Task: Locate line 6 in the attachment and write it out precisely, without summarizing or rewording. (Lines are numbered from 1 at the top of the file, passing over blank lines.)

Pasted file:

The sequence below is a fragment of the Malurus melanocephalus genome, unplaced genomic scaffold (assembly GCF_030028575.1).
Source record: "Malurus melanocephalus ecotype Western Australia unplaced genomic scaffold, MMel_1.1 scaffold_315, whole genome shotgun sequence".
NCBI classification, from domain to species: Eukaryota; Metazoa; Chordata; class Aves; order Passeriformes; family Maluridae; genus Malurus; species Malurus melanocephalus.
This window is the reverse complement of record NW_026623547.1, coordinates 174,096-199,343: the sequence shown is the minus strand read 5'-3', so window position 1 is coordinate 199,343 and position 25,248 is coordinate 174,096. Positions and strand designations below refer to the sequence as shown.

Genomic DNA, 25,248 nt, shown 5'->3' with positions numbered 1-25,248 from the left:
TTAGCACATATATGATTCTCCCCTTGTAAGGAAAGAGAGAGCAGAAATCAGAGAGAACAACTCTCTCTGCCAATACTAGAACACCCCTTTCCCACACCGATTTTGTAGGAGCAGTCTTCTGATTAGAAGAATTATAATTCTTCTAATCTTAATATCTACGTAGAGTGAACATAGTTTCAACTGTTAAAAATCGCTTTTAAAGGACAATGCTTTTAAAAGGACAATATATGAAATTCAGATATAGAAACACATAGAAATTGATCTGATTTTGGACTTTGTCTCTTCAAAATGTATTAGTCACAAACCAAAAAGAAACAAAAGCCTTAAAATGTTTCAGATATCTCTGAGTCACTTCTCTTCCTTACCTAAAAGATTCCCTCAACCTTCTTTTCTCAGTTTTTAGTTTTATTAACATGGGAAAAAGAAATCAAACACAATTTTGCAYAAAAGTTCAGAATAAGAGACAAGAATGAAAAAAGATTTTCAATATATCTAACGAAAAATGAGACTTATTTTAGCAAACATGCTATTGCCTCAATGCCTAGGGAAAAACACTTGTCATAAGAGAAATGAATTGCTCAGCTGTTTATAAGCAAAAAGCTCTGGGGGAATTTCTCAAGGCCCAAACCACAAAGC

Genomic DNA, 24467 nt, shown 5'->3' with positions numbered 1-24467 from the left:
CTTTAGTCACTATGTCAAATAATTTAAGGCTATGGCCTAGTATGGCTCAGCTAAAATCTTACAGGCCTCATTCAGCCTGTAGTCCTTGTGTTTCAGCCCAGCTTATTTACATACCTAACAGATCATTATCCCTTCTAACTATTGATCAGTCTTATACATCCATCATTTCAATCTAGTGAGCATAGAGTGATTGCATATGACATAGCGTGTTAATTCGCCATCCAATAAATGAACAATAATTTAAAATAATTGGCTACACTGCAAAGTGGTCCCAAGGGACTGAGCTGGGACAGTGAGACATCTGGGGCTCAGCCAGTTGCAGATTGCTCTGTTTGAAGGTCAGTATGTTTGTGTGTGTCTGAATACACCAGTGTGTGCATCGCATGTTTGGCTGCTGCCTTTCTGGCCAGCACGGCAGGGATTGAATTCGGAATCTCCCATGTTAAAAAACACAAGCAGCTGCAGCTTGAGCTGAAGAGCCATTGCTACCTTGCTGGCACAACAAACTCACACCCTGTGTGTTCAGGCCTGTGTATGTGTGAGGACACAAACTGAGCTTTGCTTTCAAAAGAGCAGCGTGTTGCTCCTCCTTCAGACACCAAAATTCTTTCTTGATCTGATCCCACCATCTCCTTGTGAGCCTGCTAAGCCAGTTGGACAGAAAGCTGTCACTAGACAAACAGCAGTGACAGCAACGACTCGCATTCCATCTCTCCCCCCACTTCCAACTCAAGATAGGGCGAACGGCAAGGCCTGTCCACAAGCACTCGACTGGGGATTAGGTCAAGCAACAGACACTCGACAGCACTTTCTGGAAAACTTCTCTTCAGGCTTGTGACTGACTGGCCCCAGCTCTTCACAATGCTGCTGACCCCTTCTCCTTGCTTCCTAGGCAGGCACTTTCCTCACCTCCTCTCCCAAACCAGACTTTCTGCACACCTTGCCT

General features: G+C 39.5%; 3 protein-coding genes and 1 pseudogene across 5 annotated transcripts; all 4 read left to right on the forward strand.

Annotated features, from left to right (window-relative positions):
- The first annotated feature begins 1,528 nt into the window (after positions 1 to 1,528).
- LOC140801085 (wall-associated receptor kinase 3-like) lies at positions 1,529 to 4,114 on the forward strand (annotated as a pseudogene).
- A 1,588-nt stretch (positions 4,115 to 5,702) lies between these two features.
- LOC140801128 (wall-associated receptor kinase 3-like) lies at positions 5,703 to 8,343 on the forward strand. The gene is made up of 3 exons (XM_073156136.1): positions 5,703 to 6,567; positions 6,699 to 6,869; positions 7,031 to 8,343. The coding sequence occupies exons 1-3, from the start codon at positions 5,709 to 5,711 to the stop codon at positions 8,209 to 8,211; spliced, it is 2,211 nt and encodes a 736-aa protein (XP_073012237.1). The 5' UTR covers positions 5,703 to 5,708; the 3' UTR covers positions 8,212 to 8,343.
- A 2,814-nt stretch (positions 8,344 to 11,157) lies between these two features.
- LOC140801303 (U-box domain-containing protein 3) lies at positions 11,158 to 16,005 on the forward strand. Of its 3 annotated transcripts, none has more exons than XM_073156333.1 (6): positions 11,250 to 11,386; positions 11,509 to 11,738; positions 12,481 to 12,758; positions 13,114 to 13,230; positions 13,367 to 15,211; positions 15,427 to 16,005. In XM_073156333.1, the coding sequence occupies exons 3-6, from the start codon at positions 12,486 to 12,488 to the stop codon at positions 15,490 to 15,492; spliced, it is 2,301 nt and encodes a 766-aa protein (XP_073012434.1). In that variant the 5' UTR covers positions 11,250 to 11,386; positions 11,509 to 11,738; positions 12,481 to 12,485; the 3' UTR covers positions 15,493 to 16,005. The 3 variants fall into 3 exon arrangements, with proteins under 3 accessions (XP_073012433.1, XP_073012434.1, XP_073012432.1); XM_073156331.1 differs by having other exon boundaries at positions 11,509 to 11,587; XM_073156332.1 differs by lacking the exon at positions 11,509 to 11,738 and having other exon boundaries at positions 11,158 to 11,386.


TTAGCACATATATGATTCTCCCCTTGTAAGGAAAGAGAGAGCAGAAATCAGAGAGAACAACTCTCTCTGCCAATACTAGAACACCCCTTTCCCACACCGATTTTGTAGGAGCAGTCTTCTGATTAGAAGAATTATAATTCTTCTAATCTTAATATCTACGTAGAGTGAACATAGTTTCAACTGTTAAAAATCGCTTTTAAAGGACAATGCTTTTAAAAGGACAATATATGAAATTCAGATATAGAAACACATAGAAATTGATCTGATTTTGGACTTTGTCTCTTCAAAATGTATTAGTCACAAACCAAAAAGAAACAAAAGCCTTAAAATGTTTCAGATATCTCTGAGTCACTTCTCTTCCTTACCTAAAAGATTCCCTCAACCTTCTTTTCTCAGTTTTTAGTTTTATTAACATGGGAAAAAGAAATCAAACACAATTTTGCAYAAAAGTTCAGAATAAGAGACAAGAATGAAAAAAGATTTTCAATATATCTAACGAAAAATGAGACTTATTTTAGCAAACATGCTATTGCCTCAATGCCTAGGGAAAAACACTTGTCATAAGAGAAATGAATTGCTCAGCTGTTTATAAGCAAAAAGCTCTGGGGGAATTTCTCAAGGCCCAAACCACAAAGC